Fed Holds Rates Steady

With incoming data largely supporting the Fed’s economic outlook, central bankers did as expected and left policy rates unchanged. There is little reason to expect the Fed to alter course from the predicted three or four rate hikes this year (barring any slowdown in the data or increase in risks to the outlook, four should be the baseline). The most important news from the FOMC statement was the hint that the Fed would not overreact with substantial policy changes in response to inflation readings modestly above 2 percent. As usual, watch the employment report for signal that the economy will overshoot full employment, but also note that the Fed already expected overshooting.

The Fed concluded their two-day meeting with a statement that was largely unchanged with the exception of updates in response to incoming data. Most notable was the addition of “symmetric” in this line:

Inflation on a 12-month basis is expected to run near the Committee’s symmetric 2 percent objective over the medium term.

Inflation is now very near the Fed’s target and it is reasonable to expect some overshooting of that target. Central bankers are reminding market participants that the inflation target is symmetric such that they will tolerate reasonable short-run deviations from target in the near term. In other words, don’t freak out if inflation exceeds 2 percent as that alone will not drive the Fed to change policy. The Fed is likely to stick to the present policy path unless inflation rises above 2.5 percent and looks like to stay high without a more aggressive policy stance.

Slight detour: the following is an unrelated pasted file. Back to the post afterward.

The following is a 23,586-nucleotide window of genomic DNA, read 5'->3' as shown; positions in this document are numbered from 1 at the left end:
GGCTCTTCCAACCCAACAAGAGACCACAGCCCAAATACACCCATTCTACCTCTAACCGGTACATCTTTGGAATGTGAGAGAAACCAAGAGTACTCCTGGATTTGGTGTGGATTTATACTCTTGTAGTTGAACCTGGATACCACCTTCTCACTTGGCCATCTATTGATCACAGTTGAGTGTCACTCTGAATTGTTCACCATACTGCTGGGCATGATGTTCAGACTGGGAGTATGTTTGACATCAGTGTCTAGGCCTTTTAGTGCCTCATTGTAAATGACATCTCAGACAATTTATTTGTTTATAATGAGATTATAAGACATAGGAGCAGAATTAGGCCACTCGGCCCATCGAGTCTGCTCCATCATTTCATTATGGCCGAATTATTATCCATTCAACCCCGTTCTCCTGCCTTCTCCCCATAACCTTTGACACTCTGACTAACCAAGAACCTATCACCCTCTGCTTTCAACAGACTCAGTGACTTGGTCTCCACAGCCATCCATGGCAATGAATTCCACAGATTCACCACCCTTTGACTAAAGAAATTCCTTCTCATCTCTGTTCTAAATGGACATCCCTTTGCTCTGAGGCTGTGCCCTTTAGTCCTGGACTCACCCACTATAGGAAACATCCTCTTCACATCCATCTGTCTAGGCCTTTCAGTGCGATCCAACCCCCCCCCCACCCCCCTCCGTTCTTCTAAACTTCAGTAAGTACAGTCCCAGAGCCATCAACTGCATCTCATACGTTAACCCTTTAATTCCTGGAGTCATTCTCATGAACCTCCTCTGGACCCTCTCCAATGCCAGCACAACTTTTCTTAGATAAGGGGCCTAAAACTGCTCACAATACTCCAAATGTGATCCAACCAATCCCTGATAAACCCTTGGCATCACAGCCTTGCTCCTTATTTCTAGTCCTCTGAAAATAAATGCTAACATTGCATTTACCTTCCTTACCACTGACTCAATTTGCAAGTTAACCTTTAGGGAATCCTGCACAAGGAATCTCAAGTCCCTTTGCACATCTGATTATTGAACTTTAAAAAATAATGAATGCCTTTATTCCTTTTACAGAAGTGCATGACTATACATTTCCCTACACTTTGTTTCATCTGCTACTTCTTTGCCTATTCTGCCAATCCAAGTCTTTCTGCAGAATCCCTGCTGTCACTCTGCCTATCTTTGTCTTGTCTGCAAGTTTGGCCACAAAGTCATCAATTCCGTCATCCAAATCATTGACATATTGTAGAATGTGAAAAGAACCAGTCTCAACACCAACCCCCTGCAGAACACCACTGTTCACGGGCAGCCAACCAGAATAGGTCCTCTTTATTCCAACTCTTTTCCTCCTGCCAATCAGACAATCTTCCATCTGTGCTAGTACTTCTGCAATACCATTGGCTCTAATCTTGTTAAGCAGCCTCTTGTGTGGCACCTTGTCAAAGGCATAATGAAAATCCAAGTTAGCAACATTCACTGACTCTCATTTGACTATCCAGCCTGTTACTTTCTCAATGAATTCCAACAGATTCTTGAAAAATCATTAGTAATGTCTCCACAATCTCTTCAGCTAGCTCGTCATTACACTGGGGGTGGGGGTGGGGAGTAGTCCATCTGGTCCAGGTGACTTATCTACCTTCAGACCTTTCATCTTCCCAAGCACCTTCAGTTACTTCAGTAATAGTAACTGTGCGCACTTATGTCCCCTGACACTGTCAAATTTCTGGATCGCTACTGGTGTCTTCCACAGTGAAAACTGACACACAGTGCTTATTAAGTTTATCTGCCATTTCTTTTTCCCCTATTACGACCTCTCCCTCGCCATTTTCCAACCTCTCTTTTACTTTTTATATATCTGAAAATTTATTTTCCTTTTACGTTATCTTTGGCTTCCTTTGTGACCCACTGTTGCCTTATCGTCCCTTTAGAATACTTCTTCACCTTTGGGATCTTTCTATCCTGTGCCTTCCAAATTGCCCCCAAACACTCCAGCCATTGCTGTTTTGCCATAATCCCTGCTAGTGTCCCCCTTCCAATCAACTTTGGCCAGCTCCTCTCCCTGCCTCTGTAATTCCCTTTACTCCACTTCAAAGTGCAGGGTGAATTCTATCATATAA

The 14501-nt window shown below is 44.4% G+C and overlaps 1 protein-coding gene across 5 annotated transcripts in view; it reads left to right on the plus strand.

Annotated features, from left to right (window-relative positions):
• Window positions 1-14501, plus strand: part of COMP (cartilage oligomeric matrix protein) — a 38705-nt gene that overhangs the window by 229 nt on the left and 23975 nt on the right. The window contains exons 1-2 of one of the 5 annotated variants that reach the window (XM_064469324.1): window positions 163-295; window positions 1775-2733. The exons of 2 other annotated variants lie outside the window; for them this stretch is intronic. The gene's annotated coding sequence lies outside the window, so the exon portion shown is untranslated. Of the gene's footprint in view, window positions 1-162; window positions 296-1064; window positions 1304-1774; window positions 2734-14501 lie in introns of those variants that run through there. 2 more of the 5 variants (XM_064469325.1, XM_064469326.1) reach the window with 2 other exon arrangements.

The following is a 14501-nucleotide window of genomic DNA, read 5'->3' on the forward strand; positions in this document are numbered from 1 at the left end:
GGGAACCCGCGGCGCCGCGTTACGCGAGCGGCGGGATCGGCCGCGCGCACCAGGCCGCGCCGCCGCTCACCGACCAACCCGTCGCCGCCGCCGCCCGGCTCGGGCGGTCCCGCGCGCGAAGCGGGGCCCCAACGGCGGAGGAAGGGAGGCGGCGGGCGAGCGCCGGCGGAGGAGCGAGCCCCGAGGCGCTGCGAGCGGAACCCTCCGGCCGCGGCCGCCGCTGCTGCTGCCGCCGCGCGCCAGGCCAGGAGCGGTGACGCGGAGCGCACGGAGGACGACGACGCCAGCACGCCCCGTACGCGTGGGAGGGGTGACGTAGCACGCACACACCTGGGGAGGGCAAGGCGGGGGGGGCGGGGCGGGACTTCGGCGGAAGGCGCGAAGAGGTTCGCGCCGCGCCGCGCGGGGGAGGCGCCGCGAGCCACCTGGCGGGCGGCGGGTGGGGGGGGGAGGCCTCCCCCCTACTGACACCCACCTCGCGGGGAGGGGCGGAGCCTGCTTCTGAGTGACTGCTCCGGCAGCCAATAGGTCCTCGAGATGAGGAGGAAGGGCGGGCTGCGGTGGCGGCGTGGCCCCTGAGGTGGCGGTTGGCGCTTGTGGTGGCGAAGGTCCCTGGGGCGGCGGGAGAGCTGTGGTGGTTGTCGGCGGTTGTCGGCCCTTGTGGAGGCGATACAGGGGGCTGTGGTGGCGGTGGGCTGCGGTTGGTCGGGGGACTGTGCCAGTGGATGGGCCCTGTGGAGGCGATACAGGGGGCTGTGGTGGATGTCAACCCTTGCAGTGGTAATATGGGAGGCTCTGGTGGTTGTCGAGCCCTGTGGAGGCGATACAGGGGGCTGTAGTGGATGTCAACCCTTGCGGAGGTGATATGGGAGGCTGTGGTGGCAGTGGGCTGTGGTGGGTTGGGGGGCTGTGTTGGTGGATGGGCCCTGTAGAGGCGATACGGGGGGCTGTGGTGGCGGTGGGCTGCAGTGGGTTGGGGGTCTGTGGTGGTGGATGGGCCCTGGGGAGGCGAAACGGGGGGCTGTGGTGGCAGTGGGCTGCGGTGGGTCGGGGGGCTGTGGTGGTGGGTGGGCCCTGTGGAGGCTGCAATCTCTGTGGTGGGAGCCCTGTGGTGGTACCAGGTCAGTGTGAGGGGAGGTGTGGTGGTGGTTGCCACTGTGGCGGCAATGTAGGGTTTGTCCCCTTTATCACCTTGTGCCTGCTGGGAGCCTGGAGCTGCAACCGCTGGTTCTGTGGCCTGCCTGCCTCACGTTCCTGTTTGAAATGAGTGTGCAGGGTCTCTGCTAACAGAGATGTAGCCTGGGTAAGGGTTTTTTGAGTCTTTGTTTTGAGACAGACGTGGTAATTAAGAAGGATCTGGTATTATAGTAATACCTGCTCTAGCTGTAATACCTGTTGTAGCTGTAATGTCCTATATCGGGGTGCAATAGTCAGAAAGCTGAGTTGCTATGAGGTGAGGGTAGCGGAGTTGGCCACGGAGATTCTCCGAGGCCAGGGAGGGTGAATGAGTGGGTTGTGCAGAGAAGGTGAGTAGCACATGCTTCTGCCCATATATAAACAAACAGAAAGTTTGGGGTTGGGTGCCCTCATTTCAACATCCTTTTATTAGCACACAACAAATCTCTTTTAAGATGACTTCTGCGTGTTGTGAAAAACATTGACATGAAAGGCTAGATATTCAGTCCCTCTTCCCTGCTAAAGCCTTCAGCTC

The next major release is Friday’s employment report for April. Expect payroll growth to bounce back from a weak March reading; my forecast of a 207k gain is fairly close to the Wall Street consensus of a 190k gain. Job growth running at roughly 200k per month should eventually put downward pressure on unemployment. Or at least this is what the Fed expects as they foresee unemployment falling to a low of 3.6 percent by the end of next year.

That said, unemployment has remained stuck at 4.1 percent for months. This is good news as the labor market keeps kicking out supply to meet demand. The Fed fears this good news will eventually come to an end as the demographics factors eventually catch up to the cyclical forces pulling people into the labor market. Note that this is already build into the Fed forecast, so if it happens soon it should not dramatically alter the path of policy.

Likewise, tepid wage growth belies claims that the economy has surpassed full employment. If wage growth remains low, the Fed will likely continue their downward revisions of their estimates of the natural rate of unemployment. Faster wage growth would reinforce their current views, but again this is already build into the forecast.

Bottom Line: The Fed’s forecast already calls for faster inflation and some overshooting of the full employment objective. This is why central bankers anticipate that interest rates will need to rise above longer-term levels; returning the economy to a sustainably longer run equilibrium requires such tighter monetary conditions in their models. What gets us to a faster pace of rate hikes? Clear evidence that the economy has surpassed full employment in the form of sharply higher wage growth plus either much quicker than expected unemployment declines or evidence that inflation will be sustainably above 2.5 percent. Of course, also watch for the possibility that the Fed foregoes a fourth rate hike this year if the economic activity unexpectedly wanes.